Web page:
The overweight white shirt ran as fast as his ample girth would allow. The two C/Os passed him easily while yelling, “Stop, let him go, lay down on the floor!” Gary kept beating Trey’s head mercilessly.
I kept watching it all unfold, chewing as little as necessary before forcing the food down my throat.
The loo slowed enough to retrieve something from a pouch on his belt before continuing toward the fracas. He was yelling something unintelligible as he gasped for air. A small canister was in his meaty hand, and he held it in front of him at arm’s length as he ran. I had a brief flash of a memory from my childhood. Then pandemonium ensued.
The recollection from my youth revolved around an old Jim Croce song—music of that character and quality is what I was weaned on. “You Don’t Mess Around With Jim” was the song, and the specific lyric was “…you don’t spit into the wind…” As a kid, I didn’t understand why not; I couldn’t grasp the physics of it. So one day, pedaling my yellow BMX bicycle as fast as my little legs could pump, I sped down the sidewalk of my idyllic neighborhood and hocked a major loogie right into the breeze blowing against my face. The spit smeared across my cheek and eye, providing me a valuable understanding of the lyric that had so confounded me. It appeared, unfortunately, that the fat lieutenant had never been a fan of Mr. Croce.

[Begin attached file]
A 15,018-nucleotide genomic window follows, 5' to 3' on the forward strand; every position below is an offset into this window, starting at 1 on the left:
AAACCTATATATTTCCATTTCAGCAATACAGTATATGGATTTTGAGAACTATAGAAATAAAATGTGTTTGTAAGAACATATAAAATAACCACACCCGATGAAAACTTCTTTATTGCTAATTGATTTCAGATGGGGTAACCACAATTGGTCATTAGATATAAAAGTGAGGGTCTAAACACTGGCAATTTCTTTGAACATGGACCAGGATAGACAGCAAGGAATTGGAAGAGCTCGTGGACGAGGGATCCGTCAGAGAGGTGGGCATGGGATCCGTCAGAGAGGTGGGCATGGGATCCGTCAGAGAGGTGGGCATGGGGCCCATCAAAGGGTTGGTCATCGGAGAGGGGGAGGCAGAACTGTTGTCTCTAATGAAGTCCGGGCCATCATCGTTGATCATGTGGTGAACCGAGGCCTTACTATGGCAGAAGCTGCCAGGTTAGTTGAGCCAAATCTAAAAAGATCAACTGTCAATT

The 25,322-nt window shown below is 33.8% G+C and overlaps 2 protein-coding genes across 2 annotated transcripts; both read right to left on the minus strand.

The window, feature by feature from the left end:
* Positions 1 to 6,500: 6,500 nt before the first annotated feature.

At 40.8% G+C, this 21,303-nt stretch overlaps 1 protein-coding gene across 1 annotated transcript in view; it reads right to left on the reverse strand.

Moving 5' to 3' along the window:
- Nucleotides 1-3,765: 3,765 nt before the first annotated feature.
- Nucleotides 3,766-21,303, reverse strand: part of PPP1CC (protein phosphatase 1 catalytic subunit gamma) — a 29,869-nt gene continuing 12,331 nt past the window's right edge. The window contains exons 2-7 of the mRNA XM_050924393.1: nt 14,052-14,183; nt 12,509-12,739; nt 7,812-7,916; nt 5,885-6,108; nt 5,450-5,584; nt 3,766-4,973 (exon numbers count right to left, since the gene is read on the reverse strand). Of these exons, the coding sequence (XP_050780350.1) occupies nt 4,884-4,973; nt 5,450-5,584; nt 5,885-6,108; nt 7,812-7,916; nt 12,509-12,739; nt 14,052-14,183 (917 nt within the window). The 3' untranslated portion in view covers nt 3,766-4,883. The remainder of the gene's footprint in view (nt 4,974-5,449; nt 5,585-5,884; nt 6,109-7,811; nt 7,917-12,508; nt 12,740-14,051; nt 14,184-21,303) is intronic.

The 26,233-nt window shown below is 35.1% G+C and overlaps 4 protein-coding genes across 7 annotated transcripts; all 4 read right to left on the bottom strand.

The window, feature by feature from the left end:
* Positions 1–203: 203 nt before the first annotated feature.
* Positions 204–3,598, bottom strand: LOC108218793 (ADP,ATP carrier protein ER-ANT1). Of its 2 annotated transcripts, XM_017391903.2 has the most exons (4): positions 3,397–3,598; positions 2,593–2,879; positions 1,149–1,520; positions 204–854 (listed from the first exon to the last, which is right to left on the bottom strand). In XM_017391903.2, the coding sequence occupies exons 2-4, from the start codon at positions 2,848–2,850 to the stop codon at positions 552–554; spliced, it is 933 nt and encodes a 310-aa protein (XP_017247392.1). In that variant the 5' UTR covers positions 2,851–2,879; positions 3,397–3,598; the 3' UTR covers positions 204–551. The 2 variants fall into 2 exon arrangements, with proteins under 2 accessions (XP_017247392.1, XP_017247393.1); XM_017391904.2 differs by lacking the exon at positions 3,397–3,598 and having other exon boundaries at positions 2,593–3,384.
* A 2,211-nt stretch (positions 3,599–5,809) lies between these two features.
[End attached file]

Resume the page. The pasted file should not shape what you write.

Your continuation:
With his belly stressing the buttons of his shirt, the loo sped along. He began to yell again, and as he did, he pressed the button on the canister. A thick stream sprayed out before dissipating into a mist. The loo ran right into his own pepper spray just as he encountered the same slick patch of floor that had been Trey’s undoing. His entire portly frame went momentarily airborne—even as he choked on the spray—while he still held the button down and covered the entire area with the noxious fog. It wasn’t until his mighty shuddering collision with the floor that he finally stopped spraying.
The chow hall became a cacophony of conflicting howls and screams. The C/Os yelled for the fighters to release each other; the loo hollered in pain as he clutched his lower back with one hand while covering his burning eyes with the other. Inmates in the pepper-sprayed region coughed and cried out against the itchy pain in their eyes, nose, and throat. Thankfully, I was fifteen feet from the epicenter of the incident, so I was spared the worst of it.
More C/Os rushed onto the scene, hacking and yelling their way into the area and then gagging on the particulates of pepper spray polluting the atmosphere. There were moans and groans as officers struggled to control and cuff the fighters while a few other C/Os tried to heave the loo to his feet without causing him too much pain. Even as the C/Os tried to escape from the field of foul air, they yelled at inmates to sit down and stay where they were. As swiftly as the loo and officers had arrived on the scene, they all retreated—vanished—leaving behind only the awful cloud and a few splashes of blood on the wall courtesy of Gary and Trey.
The C/O in the gun tower displayed himself and his weapon prominently to ensure that peace ensued, but he was unnecessary. No one was in the mood to fight. Every inmate, to varying degrees, was coping with his watering and stinging eyes, tickling and tingling nose, and interminably itchy throat that comes with exposure to pepper spray. We sat like that, suffering, chemicals floating in the air, for forty-five minutes in the enclosed space without a single open door or window that would allow the place to air out.
It would have been impossible to eat anything, so while I, too, endured the discomfort, I didn’t have to do it on an empty stomach. I counted that as a minor victory.